Workers’ Compensation Insurance is regulated by each individual state, and each state has slightly different regulations and requirements for employers and insurance companies. The states determine:
- Benefit amounts for each employee
- Which illnesses and injuries are covered
- Diagnostic tests for impairments and injuries
- Protocols for delivery of medical care
States also have different regulations for providers of Workers’ Compensation Insurance. States generally have one of three systems:
- Insurance provided solely by a state-run insurer
- Businesses can choose between insurance provided by a state-run insurer and private insurers
- All Workers’ Compensation insurers are private companies
For more information on your state’s Workers’ Comp laws and regulations, visit our Workers’ Compensation Insurance state guides:
- Rhode Island
- South Carolina
- South Dakota
- Washington, D.C.
- West Virginia
Pricing for Workers’ Compensation Insurance is based upon a number of factors, including:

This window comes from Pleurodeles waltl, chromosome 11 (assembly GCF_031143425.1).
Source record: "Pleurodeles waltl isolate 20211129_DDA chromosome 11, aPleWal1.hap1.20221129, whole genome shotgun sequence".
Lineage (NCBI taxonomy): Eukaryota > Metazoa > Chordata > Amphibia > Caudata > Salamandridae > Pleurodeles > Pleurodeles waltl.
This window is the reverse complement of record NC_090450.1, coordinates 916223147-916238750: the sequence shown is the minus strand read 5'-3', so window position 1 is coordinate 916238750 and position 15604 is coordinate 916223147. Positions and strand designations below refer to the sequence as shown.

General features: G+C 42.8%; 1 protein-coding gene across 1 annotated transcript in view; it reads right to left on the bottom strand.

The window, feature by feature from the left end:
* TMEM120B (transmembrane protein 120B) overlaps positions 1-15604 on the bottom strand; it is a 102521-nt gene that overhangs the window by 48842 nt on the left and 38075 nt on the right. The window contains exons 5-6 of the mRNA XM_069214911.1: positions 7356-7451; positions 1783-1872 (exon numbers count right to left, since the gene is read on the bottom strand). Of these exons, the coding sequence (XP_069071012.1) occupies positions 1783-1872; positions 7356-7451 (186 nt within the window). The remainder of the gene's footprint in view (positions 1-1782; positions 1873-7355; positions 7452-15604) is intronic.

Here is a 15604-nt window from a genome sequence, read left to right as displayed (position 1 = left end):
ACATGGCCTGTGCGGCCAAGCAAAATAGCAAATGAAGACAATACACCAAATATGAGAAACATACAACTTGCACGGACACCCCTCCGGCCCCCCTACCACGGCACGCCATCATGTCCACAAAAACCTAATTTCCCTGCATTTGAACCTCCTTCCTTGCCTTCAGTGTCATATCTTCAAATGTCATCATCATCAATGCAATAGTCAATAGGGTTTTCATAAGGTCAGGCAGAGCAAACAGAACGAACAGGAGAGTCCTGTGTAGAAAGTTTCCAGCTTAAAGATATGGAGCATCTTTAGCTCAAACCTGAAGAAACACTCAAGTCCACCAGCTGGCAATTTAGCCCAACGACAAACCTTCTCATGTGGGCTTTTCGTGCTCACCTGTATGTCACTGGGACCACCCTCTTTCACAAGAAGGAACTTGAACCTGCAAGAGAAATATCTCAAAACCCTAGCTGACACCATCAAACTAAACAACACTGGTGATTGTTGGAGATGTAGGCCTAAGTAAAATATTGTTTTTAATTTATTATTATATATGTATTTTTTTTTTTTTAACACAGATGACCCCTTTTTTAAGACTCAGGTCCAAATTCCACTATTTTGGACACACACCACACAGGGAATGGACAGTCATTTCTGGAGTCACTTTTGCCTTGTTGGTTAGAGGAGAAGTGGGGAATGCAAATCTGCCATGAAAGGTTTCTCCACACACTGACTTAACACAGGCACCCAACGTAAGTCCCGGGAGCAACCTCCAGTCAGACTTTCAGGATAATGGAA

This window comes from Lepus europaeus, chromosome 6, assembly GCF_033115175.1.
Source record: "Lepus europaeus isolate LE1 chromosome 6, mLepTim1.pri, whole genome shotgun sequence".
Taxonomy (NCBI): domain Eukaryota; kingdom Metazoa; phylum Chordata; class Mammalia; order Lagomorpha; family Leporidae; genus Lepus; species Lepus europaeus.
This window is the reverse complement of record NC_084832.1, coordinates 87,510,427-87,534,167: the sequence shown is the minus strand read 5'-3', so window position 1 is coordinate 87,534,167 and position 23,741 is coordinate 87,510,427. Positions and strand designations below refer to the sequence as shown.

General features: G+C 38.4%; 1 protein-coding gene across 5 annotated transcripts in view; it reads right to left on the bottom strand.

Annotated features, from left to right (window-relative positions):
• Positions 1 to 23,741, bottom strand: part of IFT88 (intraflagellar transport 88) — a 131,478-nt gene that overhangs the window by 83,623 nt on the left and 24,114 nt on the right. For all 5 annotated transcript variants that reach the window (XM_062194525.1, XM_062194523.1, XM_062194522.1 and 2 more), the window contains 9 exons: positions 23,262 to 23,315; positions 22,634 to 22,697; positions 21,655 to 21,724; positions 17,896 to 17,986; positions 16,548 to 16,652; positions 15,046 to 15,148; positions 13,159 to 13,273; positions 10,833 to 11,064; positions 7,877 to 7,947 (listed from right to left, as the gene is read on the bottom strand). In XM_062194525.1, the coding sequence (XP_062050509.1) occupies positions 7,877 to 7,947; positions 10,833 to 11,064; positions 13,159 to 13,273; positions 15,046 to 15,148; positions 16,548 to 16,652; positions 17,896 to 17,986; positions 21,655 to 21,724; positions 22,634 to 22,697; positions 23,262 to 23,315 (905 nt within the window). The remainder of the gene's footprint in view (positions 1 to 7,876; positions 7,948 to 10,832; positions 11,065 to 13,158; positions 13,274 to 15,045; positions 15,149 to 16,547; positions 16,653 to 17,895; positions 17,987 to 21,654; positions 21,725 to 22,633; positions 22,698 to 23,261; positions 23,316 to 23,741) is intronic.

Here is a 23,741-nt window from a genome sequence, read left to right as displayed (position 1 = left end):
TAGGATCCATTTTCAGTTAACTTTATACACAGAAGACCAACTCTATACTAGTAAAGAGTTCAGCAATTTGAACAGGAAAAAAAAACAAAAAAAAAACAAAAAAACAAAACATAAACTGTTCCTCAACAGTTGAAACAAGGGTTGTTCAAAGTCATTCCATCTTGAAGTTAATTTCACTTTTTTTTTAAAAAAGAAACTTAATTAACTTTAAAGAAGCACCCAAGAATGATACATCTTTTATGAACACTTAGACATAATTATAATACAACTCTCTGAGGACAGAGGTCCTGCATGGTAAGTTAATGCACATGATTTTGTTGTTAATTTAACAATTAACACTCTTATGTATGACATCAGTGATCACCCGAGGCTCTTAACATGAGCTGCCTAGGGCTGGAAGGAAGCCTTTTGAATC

- Location of the business
- Number of employees
- Nature of the business, which is based on the industry classification code
- Dollar amount of payroll
- Claims history
To get pricing on Workers’ Compensation Insurance, request a quote:
Get a quote on Workers’ Compensation Insurance
For all but the smallest businesses, insurance companies apply an adjustment to premiums called the experience rating. This rating is based on the claims history of a business compared with other businesses with the same industry classification. The higher your experience rating, the higher your Workers’ Compensation premiums will be.
The experience rating is weighted towards the frequency of claims over the severity of claims. Thus, if you have many smaller claims, you’ll have a higher experience rating than a company with only a single large claim. Insurance companies believe that a high number of small claims is a marker that a company will face larger claims in the future, so they raise premiums for businesses with many claims.